Sleepwalkers ★★★

This review may contain spoilers. I can handle the truth.

This review may contain spoilers.

Horror of 1992 / Horror of the 90's

Mick Garris is probably the single most frustrating filmmaker who's ever worked in the horror genre. I can't think of another director who keeps coming so close to greatness and falls so hard. Every time. Well, except for Valerie On the Stairs- the single worst installment of Masters of Horror. That never stood a chance. And Sleepwalkers is easily his greatest achievement. Which could have been a real accolade, since it's pretty damn close to being outstanding, had this not also made the mistakes it did.

1. Why is Charles afflicted with multiple personalities? Is he sincerely pathologically paranoid and profoundly alone, or is he a sadistic asshole who enjoys killing children and raping girls? (Surprisingly, hearthrobby Brian Krause is better at playing creepy than deep.)

2. What again about Tanya makes her so attracted to the fugitive sleepwalkers? What in her life makes her feel so isolated from others? Her parents? Friends? Peers? Society? She fits in pretty well in my eye.

3. Is this a comedy or a sad movie? It sometimes succeeds at the former but for the obtusenesses listed above, it fails supremely at the latter.

4. The black cop. I winced every time he sang or harmonized a line. And I mean my face began imploding. He must have thought the cameras weren't rolling. They were. Oh... he was also the Lip Victim in Wes Craven's Shocker. He's not poorly cast, it just isn't possible to turn "Get the Bad Guy" into a musical without addressing the Glass Shield effect.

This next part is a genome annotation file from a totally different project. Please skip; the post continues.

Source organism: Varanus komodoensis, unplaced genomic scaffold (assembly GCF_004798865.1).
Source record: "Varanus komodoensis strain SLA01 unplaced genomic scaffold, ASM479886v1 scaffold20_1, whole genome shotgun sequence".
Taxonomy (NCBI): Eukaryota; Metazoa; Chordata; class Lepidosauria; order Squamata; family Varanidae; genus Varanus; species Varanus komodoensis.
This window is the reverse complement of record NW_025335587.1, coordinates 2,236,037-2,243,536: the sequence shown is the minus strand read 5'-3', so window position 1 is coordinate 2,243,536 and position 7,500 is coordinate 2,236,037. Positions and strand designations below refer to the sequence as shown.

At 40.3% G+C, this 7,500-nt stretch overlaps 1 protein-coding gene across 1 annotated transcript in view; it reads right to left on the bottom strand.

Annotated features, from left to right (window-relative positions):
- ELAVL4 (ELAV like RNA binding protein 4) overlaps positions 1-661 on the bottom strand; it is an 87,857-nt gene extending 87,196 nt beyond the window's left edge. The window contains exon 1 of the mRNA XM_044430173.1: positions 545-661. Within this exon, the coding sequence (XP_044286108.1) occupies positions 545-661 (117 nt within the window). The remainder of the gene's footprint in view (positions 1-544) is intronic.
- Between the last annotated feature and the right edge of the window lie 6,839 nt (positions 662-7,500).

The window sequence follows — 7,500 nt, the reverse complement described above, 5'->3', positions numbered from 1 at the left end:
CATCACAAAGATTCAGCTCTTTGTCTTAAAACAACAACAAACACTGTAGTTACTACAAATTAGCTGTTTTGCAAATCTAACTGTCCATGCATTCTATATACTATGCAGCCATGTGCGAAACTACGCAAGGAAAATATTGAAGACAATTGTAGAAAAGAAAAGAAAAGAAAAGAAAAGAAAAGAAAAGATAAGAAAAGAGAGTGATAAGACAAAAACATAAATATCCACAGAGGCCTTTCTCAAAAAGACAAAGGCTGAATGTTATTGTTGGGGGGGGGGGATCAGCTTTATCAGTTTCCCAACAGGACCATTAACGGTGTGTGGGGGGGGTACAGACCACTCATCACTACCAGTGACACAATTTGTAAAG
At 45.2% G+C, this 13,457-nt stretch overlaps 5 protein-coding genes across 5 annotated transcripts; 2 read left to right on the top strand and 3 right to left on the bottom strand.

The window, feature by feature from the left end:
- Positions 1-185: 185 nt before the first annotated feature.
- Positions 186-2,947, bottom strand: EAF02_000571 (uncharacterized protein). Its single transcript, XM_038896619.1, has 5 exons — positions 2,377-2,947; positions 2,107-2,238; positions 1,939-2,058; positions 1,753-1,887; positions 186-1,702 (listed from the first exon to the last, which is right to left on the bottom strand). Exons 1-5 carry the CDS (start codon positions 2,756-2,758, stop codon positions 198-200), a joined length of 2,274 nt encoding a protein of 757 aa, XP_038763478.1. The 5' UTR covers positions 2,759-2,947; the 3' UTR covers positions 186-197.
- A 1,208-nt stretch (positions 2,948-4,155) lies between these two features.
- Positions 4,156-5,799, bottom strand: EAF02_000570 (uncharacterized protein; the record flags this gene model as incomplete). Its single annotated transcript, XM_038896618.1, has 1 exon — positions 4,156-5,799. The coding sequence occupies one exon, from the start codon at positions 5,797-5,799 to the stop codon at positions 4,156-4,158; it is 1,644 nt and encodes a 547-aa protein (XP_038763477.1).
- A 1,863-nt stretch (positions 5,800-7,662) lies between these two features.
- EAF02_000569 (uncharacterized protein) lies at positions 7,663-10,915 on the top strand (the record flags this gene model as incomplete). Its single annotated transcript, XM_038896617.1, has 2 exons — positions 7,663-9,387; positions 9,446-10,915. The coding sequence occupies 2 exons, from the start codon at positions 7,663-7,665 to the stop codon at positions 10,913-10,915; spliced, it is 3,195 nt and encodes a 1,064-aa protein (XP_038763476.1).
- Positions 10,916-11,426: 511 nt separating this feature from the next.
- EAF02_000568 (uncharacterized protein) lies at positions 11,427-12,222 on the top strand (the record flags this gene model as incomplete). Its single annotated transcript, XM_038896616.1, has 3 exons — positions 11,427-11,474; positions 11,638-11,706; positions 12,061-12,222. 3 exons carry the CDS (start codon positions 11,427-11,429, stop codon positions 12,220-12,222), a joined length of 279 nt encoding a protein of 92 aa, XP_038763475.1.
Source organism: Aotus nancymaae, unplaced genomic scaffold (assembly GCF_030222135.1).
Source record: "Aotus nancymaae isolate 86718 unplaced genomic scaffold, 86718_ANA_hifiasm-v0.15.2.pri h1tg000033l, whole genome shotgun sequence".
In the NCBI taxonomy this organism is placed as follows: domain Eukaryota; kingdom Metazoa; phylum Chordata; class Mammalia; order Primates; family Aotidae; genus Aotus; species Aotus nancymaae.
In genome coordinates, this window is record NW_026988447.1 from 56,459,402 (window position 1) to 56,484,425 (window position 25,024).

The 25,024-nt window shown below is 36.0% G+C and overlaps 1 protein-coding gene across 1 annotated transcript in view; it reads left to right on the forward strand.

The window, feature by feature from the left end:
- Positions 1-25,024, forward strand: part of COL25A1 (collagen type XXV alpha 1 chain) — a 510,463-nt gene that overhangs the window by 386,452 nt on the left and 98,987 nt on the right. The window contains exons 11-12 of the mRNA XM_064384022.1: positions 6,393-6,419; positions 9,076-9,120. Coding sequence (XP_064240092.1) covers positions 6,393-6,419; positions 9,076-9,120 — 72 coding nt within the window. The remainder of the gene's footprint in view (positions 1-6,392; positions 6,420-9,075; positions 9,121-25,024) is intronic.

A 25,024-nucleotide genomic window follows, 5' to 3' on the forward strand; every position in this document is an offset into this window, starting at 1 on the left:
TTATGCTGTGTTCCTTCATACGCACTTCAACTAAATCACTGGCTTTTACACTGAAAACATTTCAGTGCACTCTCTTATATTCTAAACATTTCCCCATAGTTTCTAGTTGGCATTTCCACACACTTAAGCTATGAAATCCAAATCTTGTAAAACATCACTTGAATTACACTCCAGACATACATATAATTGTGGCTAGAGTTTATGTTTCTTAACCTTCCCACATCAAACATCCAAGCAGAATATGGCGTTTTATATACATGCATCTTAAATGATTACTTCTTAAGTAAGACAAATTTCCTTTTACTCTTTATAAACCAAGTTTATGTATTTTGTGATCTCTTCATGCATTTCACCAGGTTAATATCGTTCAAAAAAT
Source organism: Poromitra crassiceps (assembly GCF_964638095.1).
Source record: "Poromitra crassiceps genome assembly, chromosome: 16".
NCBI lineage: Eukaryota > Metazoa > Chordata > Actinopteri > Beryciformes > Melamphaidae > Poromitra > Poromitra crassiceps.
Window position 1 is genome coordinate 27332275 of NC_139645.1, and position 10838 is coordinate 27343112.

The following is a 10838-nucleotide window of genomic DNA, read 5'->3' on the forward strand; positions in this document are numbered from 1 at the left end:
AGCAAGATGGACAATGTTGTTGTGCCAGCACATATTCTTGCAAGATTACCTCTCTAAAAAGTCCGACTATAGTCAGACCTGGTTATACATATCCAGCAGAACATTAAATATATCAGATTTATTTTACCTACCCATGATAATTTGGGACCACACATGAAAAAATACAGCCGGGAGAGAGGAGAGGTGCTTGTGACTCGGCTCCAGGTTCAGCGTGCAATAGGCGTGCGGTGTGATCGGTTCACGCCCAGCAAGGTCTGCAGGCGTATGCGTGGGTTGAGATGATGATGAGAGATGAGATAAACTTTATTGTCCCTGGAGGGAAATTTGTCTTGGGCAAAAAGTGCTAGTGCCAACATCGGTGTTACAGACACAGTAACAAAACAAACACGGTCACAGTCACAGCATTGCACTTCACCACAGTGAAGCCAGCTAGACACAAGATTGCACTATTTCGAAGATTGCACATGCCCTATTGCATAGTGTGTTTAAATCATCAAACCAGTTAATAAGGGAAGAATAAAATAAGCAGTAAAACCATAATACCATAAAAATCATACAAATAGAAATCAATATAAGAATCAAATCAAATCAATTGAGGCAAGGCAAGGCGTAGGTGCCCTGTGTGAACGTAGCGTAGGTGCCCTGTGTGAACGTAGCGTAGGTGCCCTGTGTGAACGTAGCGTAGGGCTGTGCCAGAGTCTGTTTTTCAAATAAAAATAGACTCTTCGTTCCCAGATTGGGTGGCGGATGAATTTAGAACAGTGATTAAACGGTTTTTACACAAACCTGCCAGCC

5. Why are virgins so important when Charles can clearly feed on anything? The mother puts so much pressure on him to secure said virgin, yet she asks: "Did you bring me anything?" And he assumes she's talking about Tanya, who they're still working on. She isn't. So, what does "anything" mean? A kid? Dog? Coconut? Will anybody do, virgin or no?

The rest is a tug of war between just getting us through a scene and having the scene be surprisingly better than it should be. I know I'm not the only one who noticed what an utter powerhouse Alice Krige is in this film. But I say, even without her, there's a lot here. In pieces. Many of the shots are stunning, colors pop at times, the effective swells in the music score, Krause's evil grin and excellent one-liner delivery (if only the lines themselves were smarter), and... The Action. It's entirely possible that Garris missed his calling. One of the reasons I like him is that he's very smart, soft-spoken, passionate, says all the right things. But with this film, he makes a great case for action and horror going together. And, at the same time, what's wrong with most action films: Madchen Amick is frequently slapped, smacked, and dragged around here and sometimes it's sexist, sometimes that's horror. But not if it feels like she's just a prop. Like that dummy of Priscilla Presley at the end of The Naked Gun Ricardo Montalban was tossing around.

It's simultaneously one of the best of this type (certainly more bang for your buck here than in The Kiss) and bordering on insufferable. All because you can see where clear improvements could be made. Sometimes you just have to tell Stephen King that he's wrong.

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